The quality of humility is important to keep the ego in check, but even here, the ego finds ways to create an artificial form of humility that actually reinforces the ego. Those following an inspiring leader, or treading a path that provides true spiritual experience may use their position to puff up the ego and provide a sense of superiority or that one’s own path is better than others, or one’s progress exceeds that of others, etc. There is, as with all things, a fine line between true spiritual humility and the ‘appearance’ of humility outwardly.
Spiritual humility is based in the understanding that each seeker, from the human standpoint from which he starts, is limited in both understanding and power of action, and it is the Divine, acting through the nexus of the individual, that actually can carry out the divine intention. The shift away from the ego-standpoint brings with it an overwhelming sense of the vastness of the universal creation, the magnitude of the evolutionary development, and the tiny, yet important, role that each individual plays in that process spanning many thousands of years, and lifetimes of any individual.
Sri Aurobindo observes: “Humility before the Divine is also a sine qua non of the spiritual life, and spiritual pride, arrogance, or vanity and self-assurance press always downward. But confidence in the Divine and a faith in one’s spiritual destiny (i.e. since my heart and soul seek for the Divine, I cannot fail one day to reach Him) are much needed in view of the difficulties of the Path.”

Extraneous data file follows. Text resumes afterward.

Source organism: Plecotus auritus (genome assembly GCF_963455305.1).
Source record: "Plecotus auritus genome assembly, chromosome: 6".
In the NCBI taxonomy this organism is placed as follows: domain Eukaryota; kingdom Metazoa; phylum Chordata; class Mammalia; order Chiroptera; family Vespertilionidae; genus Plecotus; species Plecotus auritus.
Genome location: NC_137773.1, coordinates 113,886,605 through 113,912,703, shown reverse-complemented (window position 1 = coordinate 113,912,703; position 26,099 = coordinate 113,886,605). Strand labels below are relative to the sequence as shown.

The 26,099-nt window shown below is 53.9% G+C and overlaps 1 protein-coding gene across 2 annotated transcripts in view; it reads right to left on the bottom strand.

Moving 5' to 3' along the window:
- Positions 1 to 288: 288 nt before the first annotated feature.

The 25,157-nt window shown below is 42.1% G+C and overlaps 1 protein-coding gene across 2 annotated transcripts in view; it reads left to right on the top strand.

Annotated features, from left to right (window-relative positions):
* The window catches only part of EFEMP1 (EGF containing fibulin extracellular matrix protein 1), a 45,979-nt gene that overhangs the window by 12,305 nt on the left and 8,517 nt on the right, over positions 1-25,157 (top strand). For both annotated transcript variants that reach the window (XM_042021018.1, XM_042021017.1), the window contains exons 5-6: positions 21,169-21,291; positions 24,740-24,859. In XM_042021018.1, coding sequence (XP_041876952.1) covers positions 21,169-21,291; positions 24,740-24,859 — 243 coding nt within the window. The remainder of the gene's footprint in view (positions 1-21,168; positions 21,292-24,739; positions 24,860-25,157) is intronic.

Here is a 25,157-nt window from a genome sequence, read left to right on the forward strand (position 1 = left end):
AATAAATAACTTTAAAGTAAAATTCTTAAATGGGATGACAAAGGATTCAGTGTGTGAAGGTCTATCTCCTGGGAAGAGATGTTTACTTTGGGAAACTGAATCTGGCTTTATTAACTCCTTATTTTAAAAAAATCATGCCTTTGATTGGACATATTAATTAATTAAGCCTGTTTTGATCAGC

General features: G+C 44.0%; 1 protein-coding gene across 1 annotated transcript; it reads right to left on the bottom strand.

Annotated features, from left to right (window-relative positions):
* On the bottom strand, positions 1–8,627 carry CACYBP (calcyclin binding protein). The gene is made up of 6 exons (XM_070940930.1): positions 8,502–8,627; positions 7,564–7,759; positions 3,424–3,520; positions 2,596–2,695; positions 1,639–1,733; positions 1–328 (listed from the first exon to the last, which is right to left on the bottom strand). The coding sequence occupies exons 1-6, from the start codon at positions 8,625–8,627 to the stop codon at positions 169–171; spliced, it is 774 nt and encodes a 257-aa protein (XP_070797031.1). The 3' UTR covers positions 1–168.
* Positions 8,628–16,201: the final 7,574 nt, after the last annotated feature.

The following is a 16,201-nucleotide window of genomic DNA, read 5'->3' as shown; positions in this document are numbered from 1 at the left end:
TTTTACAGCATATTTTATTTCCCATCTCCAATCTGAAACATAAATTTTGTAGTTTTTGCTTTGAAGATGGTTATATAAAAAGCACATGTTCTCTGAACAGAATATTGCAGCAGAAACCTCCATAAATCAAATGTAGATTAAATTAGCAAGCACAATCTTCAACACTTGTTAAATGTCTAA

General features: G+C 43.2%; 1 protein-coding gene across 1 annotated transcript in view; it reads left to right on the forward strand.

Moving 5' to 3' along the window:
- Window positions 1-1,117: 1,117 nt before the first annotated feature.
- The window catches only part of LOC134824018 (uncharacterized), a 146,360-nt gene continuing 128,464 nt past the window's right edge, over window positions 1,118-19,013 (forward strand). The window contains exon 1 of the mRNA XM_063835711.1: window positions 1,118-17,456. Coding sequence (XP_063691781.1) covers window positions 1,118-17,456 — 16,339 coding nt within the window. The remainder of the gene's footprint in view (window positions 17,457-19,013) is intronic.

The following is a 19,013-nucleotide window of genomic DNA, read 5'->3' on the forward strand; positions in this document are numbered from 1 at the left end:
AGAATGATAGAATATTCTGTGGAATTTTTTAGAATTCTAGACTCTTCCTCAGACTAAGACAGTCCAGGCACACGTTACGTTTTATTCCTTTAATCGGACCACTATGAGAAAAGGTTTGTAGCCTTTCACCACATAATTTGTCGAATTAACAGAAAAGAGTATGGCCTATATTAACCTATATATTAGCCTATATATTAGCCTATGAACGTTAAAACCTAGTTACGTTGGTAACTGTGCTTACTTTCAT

“A spiritual humility within is very necessary, but I do not think an outward one is very advisable (absence of pride or arrogance or vanity is indispensable of course in one’s outer dealings with others) — it often creates pride, becomes formal or becomes ineffective after a time. I have seen people doing it to cure their pride, but I have not found it producing a lasting result.”
“Perhaps one could say that it [spiritual humility] is to be aware of the relativity of what has been done compared with what is still to be done — and also to be conscious of one’s being nothing without the Divine Grace.”
Sri Aurobindo, Integral Yoga: Sri Aurobindo’s Teaching and Method of Practice, Chapter 10, Difficulties in Transforming the Nature, Humility, pp. 289-291